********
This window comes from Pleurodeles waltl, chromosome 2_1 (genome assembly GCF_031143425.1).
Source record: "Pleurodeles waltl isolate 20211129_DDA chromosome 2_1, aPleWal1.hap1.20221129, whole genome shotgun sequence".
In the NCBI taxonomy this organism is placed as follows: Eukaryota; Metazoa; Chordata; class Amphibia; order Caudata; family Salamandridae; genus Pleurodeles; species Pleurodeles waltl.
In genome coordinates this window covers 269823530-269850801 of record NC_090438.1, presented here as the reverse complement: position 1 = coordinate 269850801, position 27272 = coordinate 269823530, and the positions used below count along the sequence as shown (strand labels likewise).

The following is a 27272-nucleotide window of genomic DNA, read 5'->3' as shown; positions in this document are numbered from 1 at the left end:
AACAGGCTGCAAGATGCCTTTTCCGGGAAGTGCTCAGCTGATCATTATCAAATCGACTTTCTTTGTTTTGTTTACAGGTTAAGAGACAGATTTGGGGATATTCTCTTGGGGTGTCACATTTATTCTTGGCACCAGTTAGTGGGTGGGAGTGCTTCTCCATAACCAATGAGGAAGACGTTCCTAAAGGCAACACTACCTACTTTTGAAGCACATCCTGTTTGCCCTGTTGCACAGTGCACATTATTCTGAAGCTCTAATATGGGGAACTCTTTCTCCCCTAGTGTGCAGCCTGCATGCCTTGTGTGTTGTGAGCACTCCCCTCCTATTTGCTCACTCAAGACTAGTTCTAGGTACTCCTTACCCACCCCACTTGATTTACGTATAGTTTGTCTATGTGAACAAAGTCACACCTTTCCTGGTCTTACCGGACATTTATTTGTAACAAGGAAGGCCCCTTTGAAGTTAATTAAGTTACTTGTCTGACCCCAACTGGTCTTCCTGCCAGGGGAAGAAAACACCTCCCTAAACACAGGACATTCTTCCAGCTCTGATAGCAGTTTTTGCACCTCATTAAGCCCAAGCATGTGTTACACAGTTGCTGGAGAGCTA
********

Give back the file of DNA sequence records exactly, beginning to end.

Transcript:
This window comes from Pleurodeles waltl, chromosome 2_1 (genome assembly GCF_031143425.1).
Source record: "Pleurodeles waltl isolate 20211129_DDA chromosome 2_1, aPleWal1.hap1.20221129, whole genome shotgun sequence".
In the NCBI taxonomy this organism is placed as follows: Eukaryota; Metazoa; Chordata; class Amphibia; order Caudata; family Salamandridae; genus Pleurodeles; species Pleurodeles waltl.
In genome coordinates this window covers 269823530-269850801 of record NC_090438.1, presented here as the reverse complement: position 1 = coordinate 269850801, position 27272 = coordinate 269823530, and the positions used below count along the sequence as shown (strand labels likewise).

The following is a 27272-nucleotide window of genomic DNA, read 5'->3' as shown; positions in this document are numbered from 1 at the left end:
AACAGGCTGCAAGATGCCTTTTCCGGGAAGTGCTCAGCTGATCATTATCAAATCGACTTTCTTTGTTTTGTTTACAGGTTAAGAGACAGATTTGGGGATATTCTCTTGGGGTGTCACATTTATTCTTGGCACCAGTTAGTGGGTGGGAGTGCTTCTCCATAACCAATGAGGAAGACGTTCCTAAAGGCAACACTACCTACTTTTGAAGCACATCCTGTTTGCCCTGTTGCACAGTGCACATTATTCTGAAGCTCTAATATGGGGAACTCTTTCTCCCCTAGTGTGCAGCCTGCATGCCTTGTGTGTTGTGAGCACTCCCCTCCTATTTGCTCACTCAAGACTAGTTCTAGGTACTCCTTACCCACCCCACTTGATTTACGTATAGTTTGTCTATGTGAACAAAGTCACACCTTTCCTGGTCTTACCGGACATTTATTTGTAACAAGGAAGGCCCCTTTGAAGTTAATTAAGTTACTTGTCTGACCCCAACTGGTCTTCCTGCCAGGGGAAGAAAACACCTCCCTAAACACAGGACATTCTTCCAGCTCTGATAGCAGTTTTTGCACCTCATTAAGCCCAAGCATGTGTTACACAGTTGCTGGAGAGCTA